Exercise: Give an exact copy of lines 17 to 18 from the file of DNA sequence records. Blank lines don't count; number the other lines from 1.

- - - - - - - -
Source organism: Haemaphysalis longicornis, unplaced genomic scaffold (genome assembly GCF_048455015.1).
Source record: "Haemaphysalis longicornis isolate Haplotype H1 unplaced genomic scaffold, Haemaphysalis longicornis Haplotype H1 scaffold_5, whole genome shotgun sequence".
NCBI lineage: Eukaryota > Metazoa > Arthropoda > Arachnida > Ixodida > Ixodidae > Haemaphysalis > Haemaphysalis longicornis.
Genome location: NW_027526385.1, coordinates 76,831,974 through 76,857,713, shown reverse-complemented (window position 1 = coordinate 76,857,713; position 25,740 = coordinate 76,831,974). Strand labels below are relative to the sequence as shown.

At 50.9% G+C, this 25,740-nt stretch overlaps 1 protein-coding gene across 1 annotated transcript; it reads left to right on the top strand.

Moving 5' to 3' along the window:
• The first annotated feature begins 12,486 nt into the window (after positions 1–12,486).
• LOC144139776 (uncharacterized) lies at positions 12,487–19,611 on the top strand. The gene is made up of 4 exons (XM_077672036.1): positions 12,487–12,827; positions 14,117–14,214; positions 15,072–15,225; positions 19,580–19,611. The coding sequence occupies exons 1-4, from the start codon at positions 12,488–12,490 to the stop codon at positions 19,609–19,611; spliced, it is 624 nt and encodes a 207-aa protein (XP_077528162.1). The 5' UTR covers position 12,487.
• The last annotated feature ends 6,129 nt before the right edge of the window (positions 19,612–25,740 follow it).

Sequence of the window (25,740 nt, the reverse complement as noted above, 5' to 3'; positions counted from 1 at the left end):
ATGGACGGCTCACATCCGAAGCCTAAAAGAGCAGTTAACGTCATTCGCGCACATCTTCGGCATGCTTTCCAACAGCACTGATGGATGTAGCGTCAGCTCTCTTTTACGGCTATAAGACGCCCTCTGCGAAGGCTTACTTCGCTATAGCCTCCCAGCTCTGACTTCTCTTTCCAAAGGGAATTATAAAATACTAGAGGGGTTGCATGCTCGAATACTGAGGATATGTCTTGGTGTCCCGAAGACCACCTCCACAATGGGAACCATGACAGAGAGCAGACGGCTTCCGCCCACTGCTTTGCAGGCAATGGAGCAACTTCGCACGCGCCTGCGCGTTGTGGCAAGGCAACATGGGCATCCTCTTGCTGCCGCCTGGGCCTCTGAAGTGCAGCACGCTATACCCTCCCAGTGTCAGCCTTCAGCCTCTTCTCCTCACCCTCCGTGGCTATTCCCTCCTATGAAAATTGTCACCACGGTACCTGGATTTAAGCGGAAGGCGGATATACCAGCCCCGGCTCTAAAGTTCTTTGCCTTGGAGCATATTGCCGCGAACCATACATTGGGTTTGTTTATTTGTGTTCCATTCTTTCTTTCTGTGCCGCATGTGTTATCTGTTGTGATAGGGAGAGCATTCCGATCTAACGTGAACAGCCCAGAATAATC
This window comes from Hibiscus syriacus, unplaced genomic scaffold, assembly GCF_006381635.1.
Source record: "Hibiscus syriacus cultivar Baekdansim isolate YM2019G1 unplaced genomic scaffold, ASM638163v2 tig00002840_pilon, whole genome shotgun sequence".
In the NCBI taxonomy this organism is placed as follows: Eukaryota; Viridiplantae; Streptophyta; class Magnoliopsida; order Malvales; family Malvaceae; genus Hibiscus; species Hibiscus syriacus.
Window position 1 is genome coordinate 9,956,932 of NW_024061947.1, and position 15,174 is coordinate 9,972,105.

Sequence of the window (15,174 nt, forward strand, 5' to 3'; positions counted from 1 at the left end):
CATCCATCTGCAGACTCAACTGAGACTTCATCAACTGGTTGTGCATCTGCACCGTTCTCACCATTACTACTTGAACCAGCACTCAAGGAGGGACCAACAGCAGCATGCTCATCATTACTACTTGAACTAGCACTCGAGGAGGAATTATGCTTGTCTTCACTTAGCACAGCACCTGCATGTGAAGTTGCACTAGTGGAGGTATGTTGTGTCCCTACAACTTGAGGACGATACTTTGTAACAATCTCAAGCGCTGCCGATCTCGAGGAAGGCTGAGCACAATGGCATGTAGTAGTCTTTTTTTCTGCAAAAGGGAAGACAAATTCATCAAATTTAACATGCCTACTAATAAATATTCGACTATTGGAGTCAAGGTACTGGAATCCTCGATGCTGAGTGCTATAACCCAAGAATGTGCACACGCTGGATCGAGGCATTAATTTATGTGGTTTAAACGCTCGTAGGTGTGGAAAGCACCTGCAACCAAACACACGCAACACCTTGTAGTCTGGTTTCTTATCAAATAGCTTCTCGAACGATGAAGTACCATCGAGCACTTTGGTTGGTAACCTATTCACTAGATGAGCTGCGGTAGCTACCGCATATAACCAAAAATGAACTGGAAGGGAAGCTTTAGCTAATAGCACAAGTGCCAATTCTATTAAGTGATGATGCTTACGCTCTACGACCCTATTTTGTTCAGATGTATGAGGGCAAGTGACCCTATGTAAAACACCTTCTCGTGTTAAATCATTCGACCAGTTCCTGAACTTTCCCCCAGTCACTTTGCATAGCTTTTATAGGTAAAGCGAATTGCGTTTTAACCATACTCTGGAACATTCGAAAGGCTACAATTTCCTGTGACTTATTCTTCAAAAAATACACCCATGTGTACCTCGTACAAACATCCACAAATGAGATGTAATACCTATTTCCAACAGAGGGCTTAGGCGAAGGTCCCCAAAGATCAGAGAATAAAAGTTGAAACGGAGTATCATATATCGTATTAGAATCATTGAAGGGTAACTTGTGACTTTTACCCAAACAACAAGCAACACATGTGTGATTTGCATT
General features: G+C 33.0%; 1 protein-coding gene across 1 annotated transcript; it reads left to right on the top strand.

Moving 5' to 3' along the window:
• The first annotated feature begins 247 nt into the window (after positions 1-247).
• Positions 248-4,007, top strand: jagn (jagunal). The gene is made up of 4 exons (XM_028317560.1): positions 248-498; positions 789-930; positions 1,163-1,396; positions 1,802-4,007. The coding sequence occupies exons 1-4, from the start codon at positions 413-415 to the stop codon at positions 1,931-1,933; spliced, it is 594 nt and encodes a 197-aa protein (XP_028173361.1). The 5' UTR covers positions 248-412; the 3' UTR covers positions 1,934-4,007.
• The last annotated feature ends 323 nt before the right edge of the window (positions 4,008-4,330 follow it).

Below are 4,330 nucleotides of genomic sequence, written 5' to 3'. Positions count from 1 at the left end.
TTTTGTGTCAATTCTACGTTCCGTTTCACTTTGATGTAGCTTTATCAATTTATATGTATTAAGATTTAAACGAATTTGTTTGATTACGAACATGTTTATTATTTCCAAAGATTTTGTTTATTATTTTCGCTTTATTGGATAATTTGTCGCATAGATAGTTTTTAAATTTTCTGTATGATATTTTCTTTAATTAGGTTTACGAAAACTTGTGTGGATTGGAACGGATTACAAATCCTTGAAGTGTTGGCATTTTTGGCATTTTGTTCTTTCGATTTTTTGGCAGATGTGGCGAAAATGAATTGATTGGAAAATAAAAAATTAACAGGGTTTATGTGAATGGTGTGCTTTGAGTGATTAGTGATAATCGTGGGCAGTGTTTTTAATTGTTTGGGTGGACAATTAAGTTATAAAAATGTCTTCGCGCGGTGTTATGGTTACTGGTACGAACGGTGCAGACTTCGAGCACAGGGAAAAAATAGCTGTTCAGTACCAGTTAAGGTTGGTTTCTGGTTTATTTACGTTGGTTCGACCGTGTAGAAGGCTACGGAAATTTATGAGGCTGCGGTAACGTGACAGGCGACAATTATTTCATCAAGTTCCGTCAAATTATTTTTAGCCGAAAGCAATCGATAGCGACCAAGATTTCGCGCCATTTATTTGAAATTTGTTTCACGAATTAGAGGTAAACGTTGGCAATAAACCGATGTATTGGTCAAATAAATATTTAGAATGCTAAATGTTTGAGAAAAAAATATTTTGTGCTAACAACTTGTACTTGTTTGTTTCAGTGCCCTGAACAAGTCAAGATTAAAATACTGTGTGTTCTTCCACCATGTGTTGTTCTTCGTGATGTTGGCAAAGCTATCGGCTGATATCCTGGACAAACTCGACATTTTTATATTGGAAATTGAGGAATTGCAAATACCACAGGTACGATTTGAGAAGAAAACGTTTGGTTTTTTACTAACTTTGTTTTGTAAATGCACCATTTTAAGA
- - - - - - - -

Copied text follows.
CATCCATCTGCAGACTCAACTGAGACTTCATCAACTGGTTGTGCATCTGCACCGTTCTCACCATTACTACTTGAACCAGCACTCAAGGAGGGACCAACAGCAGCATGCTCATCATTACTACTTGAACTAGCACTCGAGGAGGAATTATGCTTGTCTTCACTTAGCACAGCACCTGCATGTGAAGTTGCACTAGTGGAGGTATGTTGTGTCCCTACAACTTGAGGACGATACTTTGTAACAATCTCAAGCGCTGCCGATCTCGAGGAAGGCTGAGCACAATGGCATGTAGTAGTCTTTTTTTCTGCAAAAGGGAAGACAAATTCATCAAATTTAACATGCCTACTAATAAATATTCGACTATTGGAGTCAAGGTACTGGAATCCTCGATGCTGAGTGCTATAACCCAAGAATGTGCACACGCTGGATCGAGGCATTAATTTATGTGGTTTAAACGCTCGTAGGTGTGGAAAGCACCTGCAACCAAACACACGCAACACCTTGTAGTCTGGTTTCTTATCAAATAGCTTCTCGAACGATGAAGTACCATCGAGCACTTTGGTTGGTAACCTATTCACTAGATGAGCTGCGGTAGCTACCGCATATAACCAAAAATGAACTGGAAGGGAAGCTTTAGCTAATAGCACAAGTGCCAATTCTATTAAGTGATGATGCTTACGCTCTACGACCCTATTTTGTTCAGATGTATGAGGGCAAGTGACCCTATGTAAAACACCTTCTCGTGTTAAATCATTCGACCAGTTCCTGAACTTTCCCCCAGTCACTTTGCATAGCTTTTATAGGTAAAGCGAATTGCGTTTTAACCATACTCTGGAACATTCGAAAGGCTACAATTTCCTGTGACTTATTCTTCAAAAAATACACCCATGTGTACCTCGTACAAACATCCACAAATGAGATGTAATACCTATTTCCAACAGAGGGCTTAGGCGAAGGTCCCCAAAGATCAGAGAATAAAAGTTGAAACGGAGTATCATATATCGTATTAGAATCATTGAAGGGTAACTTGTGACTTTTACCCAAACAACAAGCAACACATGTGTGATTTGCATT
General features: G+C 33.0%; 1 protein-coding gene across 1 annotated transcript; it reads left to right on the top strand.